Sunday, August 19, 2012

The Ledger

"Who were you talking to when I came out here?" Suited up in pink sunflower jammies, Lucy starts at my voice. I spy her perched at the top of the basement stairs.
"The Lord," she drawls and tucks her chin. We let the word roll out like a marble across the floor.

"What were you saying?" I step around our three tiered fruit basket, and the room opens up. Hardwood floors, an old beast of a desk shackled down with paper piles, the kitchen three steps away, and us, we meet.

She drops a shoulder, teeter-totters her head. "Please help me not be scared down here," she points down the stairs. A prayer. A tether to hold. She forgot baby Katherine downstairs in the dark.

"Good for you, Lucy."


"Mom, I'm trying to bless Joe." Lucy rifles through a tiny bank ledger no bigger than an envelope. She traces the empty lines with her index finger.

"What?" I frown at the booklet.

"I'm trying to bless, Joe." In red letters I read, The Bank of Baker, on the front of her book. She opens it to the middle, bends it back and forward.

"What do you mean?" I say.

"I'm trying to find money for him," she says, "'cause I know it would bless him." She clips a sharpie pen on the front half of the booklet and hands it to me. "Can you write I LOVE JOE in here for me," she says.

"What's that?" I flex the booklet, turn it over.

"My little booklet," she says.

"What's it for?"

"Stuff I'm thankful for." She pokes the cover, "I want you to write I LIKE THAT HE SMILES too." She cocks her head, blinks, "And I want you to write, I LIKE THAT HE ALMOST LAUGHS."

And so it is, in the book that's supposed to measure out our money, I write the things she loves about her little brother.


At bedtime, plopped like anchors around the room, we gather for prayer.

"Thank-you for George, Emmanuel, and Regina," Lucy tolls. "I pray they will wake up refreshed and healthy and have enough food to eat," she swells like surf. "And I pray all the people who know you, will know you more." She billows like a sail, her drawl slow and full. I nod in time to the words. "And," she says, "I pray you will help me to swing better. Amen"

The seesaw and sway of prayer gently rocks us to harbor.

"I love you," I whisper to Jack, his arms a tangle around my neck.

"I love you too." He jaunts back. "Will you whisper a prayer in my ear like you sometimes do?"

"Jesus thank-you for this boy you are growing into a man," I say, "I pray you will fill him with your Spirit. We love you. Amen." I break tether to go, smooth still his tawny arms.

I step around that great shoulder of a bunk bed. "And your hair smells good," he calls after me, a canzonette set to the wind.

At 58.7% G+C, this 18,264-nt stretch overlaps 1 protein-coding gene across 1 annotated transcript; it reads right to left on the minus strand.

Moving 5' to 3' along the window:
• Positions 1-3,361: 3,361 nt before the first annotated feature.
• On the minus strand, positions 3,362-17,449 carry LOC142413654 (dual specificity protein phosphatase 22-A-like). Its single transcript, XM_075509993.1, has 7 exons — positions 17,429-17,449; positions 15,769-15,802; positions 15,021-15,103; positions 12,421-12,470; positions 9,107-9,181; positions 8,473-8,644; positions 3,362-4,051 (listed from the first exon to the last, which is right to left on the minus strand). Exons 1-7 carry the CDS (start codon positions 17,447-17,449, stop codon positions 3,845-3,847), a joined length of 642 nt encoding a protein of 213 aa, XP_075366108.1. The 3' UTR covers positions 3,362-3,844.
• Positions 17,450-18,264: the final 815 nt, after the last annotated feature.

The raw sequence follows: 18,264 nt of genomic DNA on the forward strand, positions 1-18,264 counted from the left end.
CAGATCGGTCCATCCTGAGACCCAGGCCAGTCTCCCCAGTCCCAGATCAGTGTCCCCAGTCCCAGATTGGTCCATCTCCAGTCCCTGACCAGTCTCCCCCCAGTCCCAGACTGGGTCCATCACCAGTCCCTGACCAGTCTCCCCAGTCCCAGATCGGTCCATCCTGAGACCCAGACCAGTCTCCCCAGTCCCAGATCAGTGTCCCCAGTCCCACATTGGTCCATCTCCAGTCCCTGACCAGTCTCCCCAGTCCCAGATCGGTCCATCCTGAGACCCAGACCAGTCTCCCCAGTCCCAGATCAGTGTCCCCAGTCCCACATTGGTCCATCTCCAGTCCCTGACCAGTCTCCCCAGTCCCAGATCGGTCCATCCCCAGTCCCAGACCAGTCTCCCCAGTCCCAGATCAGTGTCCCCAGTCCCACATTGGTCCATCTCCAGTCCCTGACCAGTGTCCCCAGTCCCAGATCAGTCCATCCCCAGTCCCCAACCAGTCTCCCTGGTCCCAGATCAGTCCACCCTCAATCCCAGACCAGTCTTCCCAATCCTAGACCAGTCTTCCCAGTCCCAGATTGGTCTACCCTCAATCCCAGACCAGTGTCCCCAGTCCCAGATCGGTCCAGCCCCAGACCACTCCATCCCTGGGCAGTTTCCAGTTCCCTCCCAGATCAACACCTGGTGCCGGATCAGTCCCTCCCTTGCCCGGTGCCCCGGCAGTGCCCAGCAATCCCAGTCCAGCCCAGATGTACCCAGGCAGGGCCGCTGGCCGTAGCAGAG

3436. Myra props herself in Craig's brown recliner, Jane's old Bible upside down in her lap, "Momma, read Bible, you," she says. "You're reading your Bible like me?" I ask. "Yeah," she grins like a shoelace untied.

3437. Jane learns to make bread.

3438. The kids shine a mag-light into the bread maker to watch.

3439. Jack tries the bread. "Jane, you're a good cook," he decides.

3440. "It's just a pain to waste food," Lucy comments at dinner. Jane shakes her head. "I remember those days when I would never get full," she says.

3441. The Tuesday Girls gather again over at Mom's. We eat pineapple basil bleu salad and pray out on the lawn.

3442. I go to slip my flip flops on, and find Lucy's lined up next to mine.

3443. Myra frowns at birds in the garden, "Oh, no, BIRDS!" she shouts, "Jack SHOOT GUN."

3444. We talk about the consequences of lying. Lucy nods. "And trust," she says, "you break trust."

3445. "When God gets here," she tells me, "I'm gonna hug him."

3446. I push through a hard day, and it turns out to be a good day. Patience gives way to peace.

3447. Lucy puts on work gloves to fold laundry.

3448. We make fun at another barbecue with families from church.

3449. "Are you alright, Myra?" Jane chimes to her sis, wilted on the floor. "You learned a lesson that you don't hang on the dishwasher."

3450. "See Joe? See?" Myra points to the rows of pine trees as we walk home from the pool, her and Joe wedged together in the stroller.

3451. Myra traces my eyelashes when I tuck her in.

3452. The Hiding Place by Corrie ten Boom.

3453. Life of Fred Math.

3454. "I like your singing," I answer to Lucy's morning aria, and she plants a kiss right on my hip.

3455. Craig pokes fun of my morning antics. "She's is on a rampage," he chortles, "Quick, hide the men and children." I laugh myself to tears.

3456. Jane and I putter in the kitchen. I ask if she wants to listen to one of our favorite Bible commentators. "Yeah," she says, "He isn't like I'll come back to that because it's HARD; or we don't want to do THAT. He's like OK, let's do it NOW."

3457. Yes, let's do it now. Another week, and we step into the challenge.


  1. So many things I like about this one. Plant a kiss squarely on the forehead of each child. Like God, I love each of them BEST.

    Your stories are a crown on my head.

  2. Your writing truly inspires me, Bethany.
    And the way you love.
    Oh girl, it is like a discipleship course.
    I sense your contented spirit through your words and I always leave here encouraged to look for those moments in my day . . . because I *know* they are there.

    When God gets here, I want to hug Him, too. And till then, I will live like I'm loved.

  3. Bethany, this is so beautiful! I am just finding you from Multitudes on Monday & can't wait to come back and read some more. Your writing is so lovely. Thank you!!

  4. I love this! Your children are precious and full of love for the Lord. The conversations children have are always inspiring and amazing. So glad I stopped by today!